Hull's new police headquarters set to cost £2m less than planned
HULL'S new police headquarters is expected to cost £2 million less than planned.
Construction work at the new £29.6 million station in Clough Road is expected to be completed on time and under budget.
The building is due to be handed over to the force by contractor BAM next month.
Phil Goatley, assistant chief officer at Humberside Police, said the controversial project was expected to cost £2.2 million less than planned.
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He told a meeting of Humberside Police Authority: "We still have to agree the final contract but we do expect to bring it in under budget and we are pretty confident we can deliver a seven-figure underspend.
"As well as being probably the most up-to-date custody facility in the country, we have exceeded targets for employing local contractors and apprentices.
"To deliver an underspend against the budget as well means it is a success all round."
The station will become the new headquarters for policing in the city, replacing Queens Gardens police station, and will include a new 50-cell custody facility.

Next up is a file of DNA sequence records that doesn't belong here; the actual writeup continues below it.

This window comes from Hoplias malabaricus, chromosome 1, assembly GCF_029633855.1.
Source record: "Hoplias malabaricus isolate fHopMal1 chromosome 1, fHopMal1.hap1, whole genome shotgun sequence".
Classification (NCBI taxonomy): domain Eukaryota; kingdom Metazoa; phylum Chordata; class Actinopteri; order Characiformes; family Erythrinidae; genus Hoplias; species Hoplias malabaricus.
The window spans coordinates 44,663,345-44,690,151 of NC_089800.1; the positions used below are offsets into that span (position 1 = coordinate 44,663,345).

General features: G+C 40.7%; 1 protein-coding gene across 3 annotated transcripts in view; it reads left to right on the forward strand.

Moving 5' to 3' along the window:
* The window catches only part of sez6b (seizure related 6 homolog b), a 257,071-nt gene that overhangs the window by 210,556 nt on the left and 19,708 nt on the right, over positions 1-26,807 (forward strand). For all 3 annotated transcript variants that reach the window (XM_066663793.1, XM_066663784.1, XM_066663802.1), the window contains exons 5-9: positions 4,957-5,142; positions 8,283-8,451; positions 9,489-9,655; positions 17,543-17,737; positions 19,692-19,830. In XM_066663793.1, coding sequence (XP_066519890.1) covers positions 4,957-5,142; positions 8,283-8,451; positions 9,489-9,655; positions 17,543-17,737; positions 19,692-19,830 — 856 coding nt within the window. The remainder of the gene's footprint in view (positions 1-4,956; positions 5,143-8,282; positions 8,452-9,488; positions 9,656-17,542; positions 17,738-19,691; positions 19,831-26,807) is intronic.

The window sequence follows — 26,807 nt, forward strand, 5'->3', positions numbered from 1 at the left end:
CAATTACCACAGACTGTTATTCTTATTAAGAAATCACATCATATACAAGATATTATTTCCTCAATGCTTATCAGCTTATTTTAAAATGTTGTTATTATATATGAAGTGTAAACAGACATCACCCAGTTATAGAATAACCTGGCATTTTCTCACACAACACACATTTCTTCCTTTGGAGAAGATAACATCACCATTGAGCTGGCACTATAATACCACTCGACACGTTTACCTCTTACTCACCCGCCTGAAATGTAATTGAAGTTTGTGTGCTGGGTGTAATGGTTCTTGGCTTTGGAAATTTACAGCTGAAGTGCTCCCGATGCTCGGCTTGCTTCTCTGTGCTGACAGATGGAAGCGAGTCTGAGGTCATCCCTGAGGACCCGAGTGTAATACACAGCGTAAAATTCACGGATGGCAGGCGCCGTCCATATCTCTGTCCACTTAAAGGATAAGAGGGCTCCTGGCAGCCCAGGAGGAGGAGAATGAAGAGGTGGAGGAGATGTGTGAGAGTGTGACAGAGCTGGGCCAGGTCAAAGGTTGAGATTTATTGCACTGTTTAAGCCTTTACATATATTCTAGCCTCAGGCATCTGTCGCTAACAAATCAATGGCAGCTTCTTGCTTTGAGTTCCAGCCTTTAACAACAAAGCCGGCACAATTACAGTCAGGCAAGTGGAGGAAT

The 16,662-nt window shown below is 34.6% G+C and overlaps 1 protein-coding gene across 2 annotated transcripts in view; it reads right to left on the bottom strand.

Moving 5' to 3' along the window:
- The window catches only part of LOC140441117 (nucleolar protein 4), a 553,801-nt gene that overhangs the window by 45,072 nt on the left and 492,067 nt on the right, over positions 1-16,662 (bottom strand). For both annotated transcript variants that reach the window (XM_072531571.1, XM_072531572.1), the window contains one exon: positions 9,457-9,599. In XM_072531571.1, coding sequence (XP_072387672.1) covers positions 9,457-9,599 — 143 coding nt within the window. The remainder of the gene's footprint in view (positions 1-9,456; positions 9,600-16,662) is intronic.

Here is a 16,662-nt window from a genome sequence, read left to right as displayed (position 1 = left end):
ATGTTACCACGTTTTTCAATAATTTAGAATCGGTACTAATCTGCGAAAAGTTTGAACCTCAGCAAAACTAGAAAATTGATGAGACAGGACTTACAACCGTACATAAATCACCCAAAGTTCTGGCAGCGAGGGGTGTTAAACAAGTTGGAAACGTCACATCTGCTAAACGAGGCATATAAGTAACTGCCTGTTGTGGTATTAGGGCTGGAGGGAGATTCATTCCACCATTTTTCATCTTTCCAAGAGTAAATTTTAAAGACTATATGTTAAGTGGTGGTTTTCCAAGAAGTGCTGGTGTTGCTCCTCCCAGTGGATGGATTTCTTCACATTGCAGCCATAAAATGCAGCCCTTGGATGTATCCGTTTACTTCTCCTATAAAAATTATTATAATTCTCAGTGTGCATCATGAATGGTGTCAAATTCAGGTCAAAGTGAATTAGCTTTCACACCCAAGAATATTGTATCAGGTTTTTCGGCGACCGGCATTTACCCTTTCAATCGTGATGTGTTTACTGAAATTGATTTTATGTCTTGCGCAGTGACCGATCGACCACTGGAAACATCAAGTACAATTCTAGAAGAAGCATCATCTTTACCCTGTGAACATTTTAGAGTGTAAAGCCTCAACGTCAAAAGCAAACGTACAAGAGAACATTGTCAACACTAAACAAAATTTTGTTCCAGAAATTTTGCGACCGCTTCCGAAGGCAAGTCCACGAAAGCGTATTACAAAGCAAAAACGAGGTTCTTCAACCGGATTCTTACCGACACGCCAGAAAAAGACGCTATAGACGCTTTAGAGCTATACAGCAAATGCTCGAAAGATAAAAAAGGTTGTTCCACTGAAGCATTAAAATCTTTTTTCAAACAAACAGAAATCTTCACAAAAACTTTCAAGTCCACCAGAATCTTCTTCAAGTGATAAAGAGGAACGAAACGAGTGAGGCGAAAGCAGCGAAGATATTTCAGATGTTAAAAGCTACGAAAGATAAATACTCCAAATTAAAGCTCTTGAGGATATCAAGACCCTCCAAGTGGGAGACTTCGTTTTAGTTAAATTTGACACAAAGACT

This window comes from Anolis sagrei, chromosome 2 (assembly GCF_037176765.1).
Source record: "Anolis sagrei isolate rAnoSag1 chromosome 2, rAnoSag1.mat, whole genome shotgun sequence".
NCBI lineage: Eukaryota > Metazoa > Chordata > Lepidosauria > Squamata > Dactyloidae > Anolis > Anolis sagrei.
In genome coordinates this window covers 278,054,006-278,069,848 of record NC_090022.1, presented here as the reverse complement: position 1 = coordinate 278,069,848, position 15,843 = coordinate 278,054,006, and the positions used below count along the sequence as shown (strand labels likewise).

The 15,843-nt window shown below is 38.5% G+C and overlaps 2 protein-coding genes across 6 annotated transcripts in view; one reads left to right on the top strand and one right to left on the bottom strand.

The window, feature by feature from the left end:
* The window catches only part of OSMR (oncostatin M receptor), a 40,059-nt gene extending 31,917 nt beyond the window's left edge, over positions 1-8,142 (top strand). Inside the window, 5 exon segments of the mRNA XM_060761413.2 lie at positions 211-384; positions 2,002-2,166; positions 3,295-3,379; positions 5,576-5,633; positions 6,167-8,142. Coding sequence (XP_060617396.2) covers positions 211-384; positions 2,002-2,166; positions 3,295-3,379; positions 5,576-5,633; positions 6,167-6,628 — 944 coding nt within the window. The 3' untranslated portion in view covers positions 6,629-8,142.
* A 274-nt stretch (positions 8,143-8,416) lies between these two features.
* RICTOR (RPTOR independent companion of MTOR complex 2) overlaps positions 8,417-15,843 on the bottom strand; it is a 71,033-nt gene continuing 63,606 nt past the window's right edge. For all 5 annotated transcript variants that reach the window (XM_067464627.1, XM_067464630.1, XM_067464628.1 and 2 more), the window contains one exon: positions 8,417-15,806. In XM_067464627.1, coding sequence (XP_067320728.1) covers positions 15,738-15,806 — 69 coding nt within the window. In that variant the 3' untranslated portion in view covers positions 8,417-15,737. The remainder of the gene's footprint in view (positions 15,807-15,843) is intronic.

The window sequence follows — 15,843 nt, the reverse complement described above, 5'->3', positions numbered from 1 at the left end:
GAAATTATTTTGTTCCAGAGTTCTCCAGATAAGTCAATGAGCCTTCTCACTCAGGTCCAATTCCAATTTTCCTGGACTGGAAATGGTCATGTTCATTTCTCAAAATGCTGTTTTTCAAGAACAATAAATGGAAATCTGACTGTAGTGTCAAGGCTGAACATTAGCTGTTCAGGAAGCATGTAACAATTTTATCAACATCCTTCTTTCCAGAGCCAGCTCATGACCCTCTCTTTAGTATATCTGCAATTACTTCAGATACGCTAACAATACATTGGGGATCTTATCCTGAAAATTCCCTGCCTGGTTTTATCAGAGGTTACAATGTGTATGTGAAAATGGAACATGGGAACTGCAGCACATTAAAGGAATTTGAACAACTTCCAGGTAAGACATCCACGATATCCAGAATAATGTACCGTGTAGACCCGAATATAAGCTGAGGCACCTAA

The cells in the city centre building were condemned for not being up to current Home Office guidelines several years ago.
That led to the force looking at building a new custody suite, which developed into the new station.
Ros Taylor, chairman of Humberside Police Authority, said: "There are not many major projects that come in on time and under budget, so I am very pleased.
"I know it has been expensive and it is a significant sum of money to invest but I have always taken the view that if people have the right tools to do their job, they will do a better job and that is what was needed in Hull."
The building is expected to be officially handed over to the police authority at an event next month.
Mrs Taylor, a member of the authority's Clough Road project board and the estates board said: "I have visited the site several times and it really is impressive.
"It is an amazing building that is so different from Queens Gardens. It is light and bright and there is a lot more space.
"I have seen this project develop and it has been very carefully managed, with people holding the contractor to account and making things happen on time, even with the inevitable changes that happen with such a major building project.
"It has been very carefully monitored and I have been very impressed."
Police officers and staff are expected to begin moving into the station in November, with the station due to be fully operational in January next year.
The neighbourhood policing team responsible for the city centre will be moving from Queens Gardens into a new station in February.
Work is under way to convert a former nursery at the junction of Myton Street and Osborne Street into a new police station.